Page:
At the famous 1889 Paris Exposition (think Eiffel Tower), Jules Verne honored La Plata with a gold medal, citing the newly built city as a symbol of resplendent modernity. Accepting the medal was Dardo Rocha, the Buenos Aires governor who a few years prior assembled a team of architects and planners and created the provincial capital from the dust of semi-arid desert.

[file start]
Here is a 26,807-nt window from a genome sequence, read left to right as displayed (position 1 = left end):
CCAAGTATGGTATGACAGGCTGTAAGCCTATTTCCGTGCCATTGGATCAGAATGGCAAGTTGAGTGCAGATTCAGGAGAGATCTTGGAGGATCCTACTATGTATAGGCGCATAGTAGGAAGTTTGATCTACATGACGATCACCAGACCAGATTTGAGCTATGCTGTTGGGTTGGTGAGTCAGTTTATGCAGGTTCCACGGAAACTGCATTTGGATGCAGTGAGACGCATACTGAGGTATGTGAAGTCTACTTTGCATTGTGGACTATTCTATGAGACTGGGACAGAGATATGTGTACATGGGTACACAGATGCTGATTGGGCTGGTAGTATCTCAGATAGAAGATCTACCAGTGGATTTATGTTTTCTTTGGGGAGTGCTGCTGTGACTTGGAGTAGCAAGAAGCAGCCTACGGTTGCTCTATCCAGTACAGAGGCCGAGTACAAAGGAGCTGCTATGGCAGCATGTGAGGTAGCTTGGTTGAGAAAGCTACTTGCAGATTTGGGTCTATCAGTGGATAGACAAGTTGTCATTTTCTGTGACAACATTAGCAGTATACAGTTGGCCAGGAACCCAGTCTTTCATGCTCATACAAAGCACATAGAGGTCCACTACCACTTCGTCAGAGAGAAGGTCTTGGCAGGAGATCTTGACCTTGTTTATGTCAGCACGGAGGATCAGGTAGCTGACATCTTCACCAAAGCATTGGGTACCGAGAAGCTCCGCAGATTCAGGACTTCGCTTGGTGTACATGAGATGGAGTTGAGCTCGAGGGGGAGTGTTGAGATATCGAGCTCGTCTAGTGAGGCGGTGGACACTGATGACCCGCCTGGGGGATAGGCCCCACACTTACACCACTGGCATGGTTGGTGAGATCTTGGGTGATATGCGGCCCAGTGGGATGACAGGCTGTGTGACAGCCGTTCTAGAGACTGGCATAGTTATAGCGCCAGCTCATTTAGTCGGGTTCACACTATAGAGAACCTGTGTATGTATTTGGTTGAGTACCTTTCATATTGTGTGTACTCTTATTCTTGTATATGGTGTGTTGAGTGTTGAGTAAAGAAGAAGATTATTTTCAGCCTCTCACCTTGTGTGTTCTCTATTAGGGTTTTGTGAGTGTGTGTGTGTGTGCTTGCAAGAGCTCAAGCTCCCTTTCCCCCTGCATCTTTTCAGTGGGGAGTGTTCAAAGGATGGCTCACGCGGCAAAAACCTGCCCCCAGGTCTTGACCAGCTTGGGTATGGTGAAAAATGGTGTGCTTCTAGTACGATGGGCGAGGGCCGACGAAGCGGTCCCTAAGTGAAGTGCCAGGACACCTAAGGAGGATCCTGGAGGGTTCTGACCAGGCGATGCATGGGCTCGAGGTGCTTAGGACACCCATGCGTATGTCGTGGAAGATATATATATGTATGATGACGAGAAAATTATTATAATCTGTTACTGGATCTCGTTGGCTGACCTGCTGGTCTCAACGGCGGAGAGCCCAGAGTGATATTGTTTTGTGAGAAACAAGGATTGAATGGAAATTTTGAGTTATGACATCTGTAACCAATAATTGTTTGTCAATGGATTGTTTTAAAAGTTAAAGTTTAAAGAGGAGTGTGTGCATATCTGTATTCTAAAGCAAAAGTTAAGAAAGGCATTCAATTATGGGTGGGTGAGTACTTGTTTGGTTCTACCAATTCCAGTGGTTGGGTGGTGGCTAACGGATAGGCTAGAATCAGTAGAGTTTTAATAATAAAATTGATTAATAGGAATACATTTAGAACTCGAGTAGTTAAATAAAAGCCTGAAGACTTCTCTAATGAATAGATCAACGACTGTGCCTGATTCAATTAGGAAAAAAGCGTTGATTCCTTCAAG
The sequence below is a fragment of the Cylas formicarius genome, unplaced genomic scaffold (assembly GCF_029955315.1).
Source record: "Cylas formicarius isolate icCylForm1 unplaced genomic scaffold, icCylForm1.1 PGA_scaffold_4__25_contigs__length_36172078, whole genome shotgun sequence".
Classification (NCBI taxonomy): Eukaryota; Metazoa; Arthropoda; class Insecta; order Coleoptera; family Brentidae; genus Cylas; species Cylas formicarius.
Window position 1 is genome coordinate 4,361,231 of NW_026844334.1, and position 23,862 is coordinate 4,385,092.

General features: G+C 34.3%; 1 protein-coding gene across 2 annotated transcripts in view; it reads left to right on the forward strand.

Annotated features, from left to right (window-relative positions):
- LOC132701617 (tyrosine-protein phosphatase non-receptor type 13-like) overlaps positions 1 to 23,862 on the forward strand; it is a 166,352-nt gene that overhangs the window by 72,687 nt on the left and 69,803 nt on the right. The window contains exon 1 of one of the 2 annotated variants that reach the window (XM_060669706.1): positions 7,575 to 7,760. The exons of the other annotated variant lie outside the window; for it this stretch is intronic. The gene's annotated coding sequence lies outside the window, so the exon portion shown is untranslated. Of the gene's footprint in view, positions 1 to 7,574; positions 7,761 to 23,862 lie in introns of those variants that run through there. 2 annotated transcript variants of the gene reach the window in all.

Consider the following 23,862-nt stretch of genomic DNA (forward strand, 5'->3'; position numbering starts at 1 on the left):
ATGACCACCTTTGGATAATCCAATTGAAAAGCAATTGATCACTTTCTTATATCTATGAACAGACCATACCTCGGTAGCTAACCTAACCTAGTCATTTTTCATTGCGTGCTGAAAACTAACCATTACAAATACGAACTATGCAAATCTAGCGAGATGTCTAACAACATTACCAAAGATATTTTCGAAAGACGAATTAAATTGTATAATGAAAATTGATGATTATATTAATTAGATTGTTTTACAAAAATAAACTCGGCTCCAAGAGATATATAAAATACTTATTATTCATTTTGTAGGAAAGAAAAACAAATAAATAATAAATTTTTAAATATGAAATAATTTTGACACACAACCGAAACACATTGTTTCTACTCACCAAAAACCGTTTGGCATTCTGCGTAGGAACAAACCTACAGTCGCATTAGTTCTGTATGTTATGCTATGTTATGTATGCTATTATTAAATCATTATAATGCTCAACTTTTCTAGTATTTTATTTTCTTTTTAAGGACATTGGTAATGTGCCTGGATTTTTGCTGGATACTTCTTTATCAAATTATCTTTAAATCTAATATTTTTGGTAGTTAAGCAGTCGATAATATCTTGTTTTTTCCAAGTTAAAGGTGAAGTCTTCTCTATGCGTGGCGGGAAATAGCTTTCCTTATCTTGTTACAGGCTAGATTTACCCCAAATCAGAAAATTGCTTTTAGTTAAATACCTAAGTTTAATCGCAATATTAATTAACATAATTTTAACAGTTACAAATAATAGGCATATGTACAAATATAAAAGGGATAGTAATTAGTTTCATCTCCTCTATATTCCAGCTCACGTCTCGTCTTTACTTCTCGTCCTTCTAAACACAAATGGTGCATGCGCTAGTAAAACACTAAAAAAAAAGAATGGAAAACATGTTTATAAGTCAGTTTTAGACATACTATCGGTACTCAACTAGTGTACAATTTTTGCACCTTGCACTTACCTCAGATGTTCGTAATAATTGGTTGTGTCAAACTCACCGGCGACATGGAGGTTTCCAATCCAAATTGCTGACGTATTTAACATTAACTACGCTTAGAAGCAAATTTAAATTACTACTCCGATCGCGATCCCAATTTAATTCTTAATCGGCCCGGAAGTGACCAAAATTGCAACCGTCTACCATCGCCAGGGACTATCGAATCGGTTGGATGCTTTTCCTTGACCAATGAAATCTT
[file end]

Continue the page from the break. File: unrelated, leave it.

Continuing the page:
La Plata succeeds today from that creative genesis, a beautiful city of palatial estates on an ordered grid intersected by wide, diagonal boulevards and a rational scheme of parks and plazas every six blocks. The core of the city's planning is the "monumental axis" between 51st and 53rd streets, which contains most of the attractive churches and government and cultural buildings. A stroll around the city and a visit to the Museo de Ciencias Naturales (Natural Science Museum) make a pleasant day trip from Buenos Aires. Streets have numbers instead of names, and though the city's perfect geometry makes it seem like a cinch to get your bearings, the diagonals can be disorienting, so keep a map at hand.